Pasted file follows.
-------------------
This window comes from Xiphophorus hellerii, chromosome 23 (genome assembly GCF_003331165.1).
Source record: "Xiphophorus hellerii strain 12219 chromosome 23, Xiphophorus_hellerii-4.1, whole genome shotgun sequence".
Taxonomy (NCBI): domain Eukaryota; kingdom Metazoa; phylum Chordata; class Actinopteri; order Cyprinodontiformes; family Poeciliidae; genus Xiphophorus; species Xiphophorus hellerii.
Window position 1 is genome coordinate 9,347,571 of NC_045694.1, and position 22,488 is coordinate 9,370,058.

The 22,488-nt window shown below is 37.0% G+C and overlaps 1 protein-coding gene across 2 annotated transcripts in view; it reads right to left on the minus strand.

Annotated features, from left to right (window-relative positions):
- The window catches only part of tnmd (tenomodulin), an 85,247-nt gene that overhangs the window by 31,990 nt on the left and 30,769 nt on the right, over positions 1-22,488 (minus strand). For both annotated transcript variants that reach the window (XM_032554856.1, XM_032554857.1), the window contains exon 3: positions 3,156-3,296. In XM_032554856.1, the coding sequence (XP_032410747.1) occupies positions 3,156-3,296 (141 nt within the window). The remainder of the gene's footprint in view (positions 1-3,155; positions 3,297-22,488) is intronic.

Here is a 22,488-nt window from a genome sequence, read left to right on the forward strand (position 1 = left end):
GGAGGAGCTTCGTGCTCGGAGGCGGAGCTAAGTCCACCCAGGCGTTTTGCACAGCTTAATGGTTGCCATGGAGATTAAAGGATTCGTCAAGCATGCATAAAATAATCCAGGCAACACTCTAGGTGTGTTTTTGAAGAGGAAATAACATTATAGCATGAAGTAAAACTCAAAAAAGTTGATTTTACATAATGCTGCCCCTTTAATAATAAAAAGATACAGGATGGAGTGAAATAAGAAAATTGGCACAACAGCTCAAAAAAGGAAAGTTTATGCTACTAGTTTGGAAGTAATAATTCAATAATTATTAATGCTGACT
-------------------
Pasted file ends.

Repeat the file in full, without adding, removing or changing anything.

This window comes from Xiphophorus hellerii, chromosome 23 (genome assembly GCF_003331165.1).
Source record: "Xiphophorus hellerii strain 12219 chromosome 23, Xiphophorus_hellerii-4.1, whole genome shotgun sequence".
Taxonomy (NCBI): domain Eukaryota; kingdom Metazoa; phylum Chordata; class Actinopteri; order Cyprinodontiformes; family Poeciliidae; genus Xiphophorus; species Xiphophorus hellerii.
Window position 1 is genome coordinate 9,347,571 of NC_045694.1, and position 22,488 is coordinate 9,370,058.

The 22,488-nt window shown below is 37.0% G+C and overlaps 1 protein-coding gene across 2 annotated transcripts in view; it reads right to left on the minus strand.

Annotated features, from left to right (window-relative positions):
- The window catches only part of tnmd (tenomodulin), an 85,247-nt gene that overhangs the window by 31,990 nt on the left and 30,769 nt on the right, over positions 1-22,488 (minus strand). For both annotated transcript variants that reach the window (XM_032554856.1, XM_032554857.1), the window contains exon 3: positions 3,156-3,296. In XM_032554856.1, the coding sequence (XP_032410747.1) occupies positions 3,156-3,296 (141 nt within the window). The remainder of the gene's footprint in view (positions 1-3,155; positions 3,297-22,488) is intronic.

Here is a 22,488-nt window from a genome sequence, read left to right on the forward strand (position 1 = left end):
GGAGGAGCTTCGTGCTCGGAGGCGGAGCTAAGTCCACCCAGGCGTTTTGCACAGCTTAATGGTTGCCATGGAGATTAAAGGATTCGTCAAGCATGCATAAAATAATCCAGGCAACACTCTAGGTGTGTTTTTGAAGAGGAAATAACATTATAGCATGAAGTAAAACTCAAAAAAGTTGATTTTACATAATGCTGCCCCTTTAATAATAAAAAGATACAGGATGGAGTGAAATAAGAAAATTGGCACAACAGCTCAAAAAAGGAAAGTTTATGCTACTAGTTTGGAAGTAATAATTCAATAATTATTAATGCTGACT